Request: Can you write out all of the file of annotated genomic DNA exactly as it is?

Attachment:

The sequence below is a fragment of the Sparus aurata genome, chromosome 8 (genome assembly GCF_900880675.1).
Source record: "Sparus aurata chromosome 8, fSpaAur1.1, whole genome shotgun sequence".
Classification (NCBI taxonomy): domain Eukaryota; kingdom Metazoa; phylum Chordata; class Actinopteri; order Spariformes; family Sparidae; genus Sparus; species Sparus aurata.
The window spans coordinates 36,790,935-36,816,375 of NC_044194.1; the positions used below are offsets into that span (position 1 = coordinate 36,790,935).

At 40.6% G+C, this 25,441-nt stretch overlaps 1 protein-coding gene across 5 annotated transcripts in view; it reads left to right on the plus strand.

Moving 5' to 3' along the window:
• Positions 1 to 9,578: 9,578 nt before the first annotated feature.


The sequence below is a fragment of the Sparus aurata genome, chromosome 8 (genome assembly GCF_900880675.1).
Source record: "Sparus aurata chromosome 8, fSpaAur1.1, whole genome shotgun sequence".
Classification (NCBI taxonomy): domain Eukaryota; kingdom Metazoa; phylum Chordata; class Actinopteri; order Spariformes; family Sparidae; genus Sparus; species Sparus aurata.
The window spans coordinates 36,790,935-36,816,375 of NC_044194.1; the positions used below are offsets into that span (position 1 = coordinate 36,790,935).

At 40.6% G+C, this 25,441-nt stretch overlaps 1 protein-coding gene across 5 annotated transcripts in view; it reads left to right on the plus strand.

Moving 5' to 3' along the window:
• Positions 1 to 9,578: 9,578 nt before the first annotated feature.